The bright lights of Vanzant were outshown by these smiles.
Thomas being held by Dad, next to Granddad and Mom.

        Six month old Thomas Jarnagin came all the way from Oregon to attend the Vanzant Bluegrass Jam last week.  His folks, Elizabeth and Todd Jarnagin, brought him down to get him acquainted with his Granddad, John Weber.  There was a lot of sweetness going on.  Thomas was wearing his overalls and charming everybody in sight.  He seemed to very much like the music, especially when his Dad took his turn in the musical rotation.  You Are My Sunshine, and King of the Road were a couple of his tunes.  Todd says that he finds himself playing and singing more since Thomas arrived on the scene—always a good sign.

        The Skyline School will be the site of the second Skyline VFD Fish Fry on Saturday.  From 4 to 8 p.m.  They will be serving up fried catfish or chicken tenders with all the fixings.  It is a bargain of a meal and a chance to support the fire department at a time when it can really use some support.  You can meet up with friends and eat in, or take your dinner home.  The excursion out to Skyline from any direction will be a lovely one.  The roadsides are covered with wild flowers of many varieties.  Purple coneflowers are striking to see in mass.  Those nice folks over on Teeter Creek make good medicines out of our native plants.  Echinacea is the coneflower and many are familiar with its support for the immune system.  A tincture of turmeric is proving to be effective as an anti-inflammatory.  Look up www.teetercreekherbs.com to find out more about the useful plants of our glorious Ozarks.  Meanwhile, neighbors from Teeter Creek are joining with friends and family of Josh Bradley up in Springfield for a fund raising benefit to help Josh with the enormous expenses connected with fighting malignant melanoma.  He starts his treatment this week.  Hopefully the benefit will have been a great success, but for those who could not attend and would like to help, an account has been set up at the Town and Country Bank in Ava in the name of Josh Bradley or Trish Davis to accept donations.  Josh is a young family man—a husband, a father, a son.  Neighbors helping neighbors is precious activity.

        Tragic events over the week end have many families impacted and many hearts broken over the loss of loved ones and over loss of a feeling of safety and security.  The best and worst of American spirit and attitudes will doubtlessly be on display.  Noam Chomsky says, “If we don’t believe in freedom of expression for people we despise, we don’t believe in it at all.”  The inevitable spewing forth of hate and bigotry borne of fear and ignorance will wash through the media and across the pages of our newspapers even in, or perhaps especially in, rural Missouri.  Extremism on both ends of religion and/or politics is fraught with threat and danger.  It is as if to say right out loud, “If you don’t love God or each other the way I do, I will kill you.”  How loving is that?  Is that a mote in your eye or a log?  “I dream of a world where the truth is what shapes people’s politics rather than politics shaping what people think is true.”  Neil DeGrasse Tyson said that.  “Music imprints itself in the brain deeper than any other human experience….Music brings back the feeling of life when nothing else can.”  Dr. Oliver Sacks said that.  “Jumpin’ Bill Carlisle (Hot Shot Elmer) said, “When you’re living in the country everybody is your neighbor.  On this one thing you can rely.  They will all come to see you and they’ll never ever leave you, saying, ‘Ya’ll come to see us by and by.’  Ya’ll come” to Champion—Looking on the Bright Side!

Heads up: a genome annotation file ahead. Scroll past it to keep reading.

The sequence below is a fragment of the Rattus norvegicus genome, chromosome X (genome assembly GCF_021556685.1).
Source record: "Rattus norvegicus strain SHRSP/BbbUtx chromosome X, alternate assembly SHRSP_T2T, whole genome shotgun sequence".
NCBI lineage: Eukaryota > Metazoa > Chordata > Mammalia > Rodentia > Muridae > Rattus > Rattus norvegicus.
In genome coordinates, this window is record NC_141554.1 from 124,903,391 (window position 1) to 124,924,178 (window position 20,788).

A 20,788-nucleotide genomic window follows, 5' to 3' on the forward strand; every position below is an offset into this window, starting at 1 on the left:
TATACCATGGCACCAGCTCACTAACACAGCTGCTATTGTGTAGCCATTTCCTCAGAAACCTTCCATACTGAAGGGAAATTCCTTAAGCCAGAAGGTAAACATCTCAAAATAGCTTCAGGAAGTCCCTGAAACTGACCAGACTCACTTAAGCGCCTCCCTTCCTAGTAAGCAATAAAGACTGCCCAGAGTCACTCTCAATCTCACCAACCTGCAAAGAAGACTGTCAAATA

June 6, 2016

June 6, 2016

CHAMPION—June 6, 2016

Clever Creek rushing deep…

        The rain in Spain stays mainly in the plain.  In Booger County it falls harum-sacrum.  Folks over on the west side of the county are having to water their gardens, and some in the central part are saturated.  Seriously large hail hit Champion South with a vengeance recently, while four marble sized pieces bounced harmlessly a mile north of the City Center.  A look at A Champion Farmer’s Almanac at www.championnews.us will reveal that from the 12th of the month through the 16th, grains, flowers, seedbeds, leafy vegetables and all above ground crops planted now will do well.  It is a Champion time of the year!

Bingo Parlor ready for an update.

        The Skyline VFD fish fry was an unqualified success on Saturday, even in competition with the Douglas County Fair and celebrations going on in Denlow.  The sun came out after a lot of rain and it was a relief to get out in the beautiful afternoon and evening to a great dinner.  Dale and Betty Thomas were some of the first to arrive.  They are already getting ready for the Pioneer Descendants Gathering in October.  They were joined by friends and family for some good visiting over dinner.  Quite a few took advantage of the ‘take out’ service and were able to enjoy a lovely meal at home without a lot of dishes to do.  Generous portions of good food, fish or chicken, and all the fixings, made the contribution to the volunteer fire department seem like a bargain.  They plan another such event on June 18th.  Everyone is welcome and proceeds will be used toward the maintenance of VFD equipment and facilities.  Generosity is a hallmark of this part of the country.  Dr. Kay Talley, a recent arrival from California, who lives over in Vanzant now, found out about the fish fry while enjoying the Denlow School Reunion last week.  She is such a fan of Volunteer Fire Departments that she made a donation in advance.  She will make it out to one of these dinners soon to get acquainted with more of the community—a welcome addition.